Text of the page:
In this piece C.D. Prewitt argues that, contrary to the opinion of several readers, personal experience has taught him that where electricity safety is concerned direct current is much less dangerous than alternating current.
A direct current shock of this magnitude might kill you, but small ones aren't dangerous.
PHOTO: MOTHER EARTH NEWS STAFF
MOTHER EARTH NEWS contained some feedback on my statements about the advantages of direct over alternating current, and I'd like to offer a rebuttal that's based on my own experience . . . not on theory, as the criticisms seem to be.
First of all, an alleged danger of D.C. is that one might not be able to let go of the electrodes that are producing the shock. Now, I've been hearing that statement all my life, and I'm convinced that it's nothing but theory, with no real foundation. I've had all sorts of shocks—up to and including one of 10,000 volts, when one contact was with my left had and the other with both feet thoroughly grounded—and I've never felt any inclination to hold on. On the contrary, either kind of current causes an irresistible urge to disengage, which some people feel so strongly that they claim the jolt has "knocked me down." I've seen victims do some wild jumping, but I've never seen one want to continue grasping the conductor.
In fact, I wonder whether shocks are necessarily as deadly as is generally believed. That time I was hit with 10,000 volts (A.C.) I didn't dare pick up a cup of coffee for three days afterward because I was sure I'd slosh it all over the room. I was convinced that my nervous system had had it . . . yet a week later I was as good as new. If some people's notions are true, my heart must have moved out of the way.
Yes, I admit that even a small current could kill you if it passed through the heart . . . but to accomplish that you'd probably have to introduce electrodes into the organ. Actually, of course, a current (unless it's of very high frequency) doesn't flow through one geometric line, but through a considerable area. In a case like my accident, one's heart might or might not get a lethal amount.
By the way, Peter Grant's statement that the body's resistance is only 500 ohms is clearly out of line . . . it's known that across any substantial part of the anatomy—as from hand to hand—the figure is well up in the thousands of ohms. Since I had no exact data of my own on this point, I made a test by thoroughly wetting my hands and grasping the prods of an ohmmeter. I got a reading of 50,000 ! I then attached the prods to sizable pieces of metal (something no one would do where there was shock hazard). When I again wet my hands and gripped these conductors, I couldn't get the indicator below 20,000 ohms.
Now don't misunderstand me! Current can be dangerous, especially if you don't know what you're doing, and there are some chances no one should take. (For example, don't risk shocks of any kind when you're working in a high place . . . on a windmill, perhaps. If you feel the current it's likely that you'll instinctively jump away from it, and you may lose your hold and fall.) Nevertheless, there's a theory—one I subscribe to—that most so-called shock deaths are really caused by fright. Certainly a severe jolt can be an alarming experience.
But whether or not electricity is as harmful to the body as most people think, I continue to believe that the danger is less from D.C. than from A.C. . . . and with reason. By the time I was ten years old we kids had our workshop (an abandoned corn crib) stocked with enough No. 6 dry cells to give us 110 volts D.C., which we played with all the time. If we'd fooled around with that much A.C. I doubt that I'd be writing now.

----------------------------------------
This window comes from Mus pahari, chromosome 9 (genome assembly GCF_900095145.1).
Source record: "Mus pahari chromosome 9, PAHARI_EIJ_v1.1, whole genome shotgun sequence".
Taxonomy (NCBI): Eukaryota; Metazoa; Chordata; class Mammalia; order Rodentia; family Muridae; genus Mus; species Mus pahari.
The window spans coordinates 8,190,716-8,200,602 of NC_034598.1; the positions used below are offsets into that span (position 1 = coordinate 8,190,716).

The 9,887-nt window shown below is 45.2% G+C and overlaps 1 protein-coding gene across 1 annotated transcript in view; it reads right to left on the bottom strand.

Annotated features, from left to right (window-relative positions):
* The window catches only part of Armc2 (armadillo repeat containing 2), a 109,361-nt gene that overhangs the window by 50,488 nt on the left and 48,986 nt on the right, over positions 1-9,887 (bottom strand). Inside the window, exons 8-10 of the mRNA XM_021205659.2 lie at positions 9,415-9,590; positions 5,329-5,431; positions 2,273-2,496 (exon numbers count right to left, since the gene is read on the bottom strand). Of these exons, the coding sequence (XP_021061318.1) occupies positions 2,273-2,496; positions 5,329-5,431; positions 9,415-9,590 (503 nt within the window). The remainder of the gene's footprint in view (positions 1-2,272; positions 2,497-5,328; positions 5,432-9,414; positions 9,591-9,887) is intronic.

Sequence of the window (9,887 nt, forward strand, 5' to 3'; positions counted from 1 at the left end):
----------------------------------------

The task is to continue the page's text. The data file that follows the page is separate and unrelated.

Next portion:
I've also done some experiments since then that bear out my belief. For instance, at one time a neighboring town had a community generating plant that put out 110 volts D.C. When I was in that facility with some other workers installing electrical equipment, I got to wondering what that amount of direct current would feel like. Then an opportunity presented itself and I grasped the blades of the main switch. I'm sure that my hands couldn't have been very dry since we were working in a rather warm room—and I didn't put anything on them to increase resistance . . . yet I could feel only the ripple of the current, which wasn't at all uncomfortable. I held on until my skin began to get hot, at which point no effort was required to release the control . . . I simply let go.
Here's another case: In the early days of radio a good many receivers—including all amateur models—were D.C., and tubes required a plate voltage of 90 volts of direct current. Since "B" batteries weren't being made (or at least weren't available locally), some of us solved the problem by building battery holders that would contain 60 flashlight "D" cells connected together in series. Because this was little more than a "breadboard" arrangement, I've felt 90 volts D.C. many times. There's certainly no tendency to hang on and the sensation isn't very disagreeable. But don't try touching 90 volts A.C. or you'll learn something fast.
I have 400 volts D.C. available right here beside me, and use it frequently. I have often come into contact with that source, but I don't take any special precautions because I know it isn't very dangerous . . . much less so than 110 volts A.C. I'll stick to my guns and continue to recommend direct current if you can possibly get it. It's safer and more satisfactory.
You see, I feel safe with my conclusions because they're based on experience. Theory can work well when it's correct and complete . . . but when it's founded largely on hearsay and not backed by practice, it can be dangerous.
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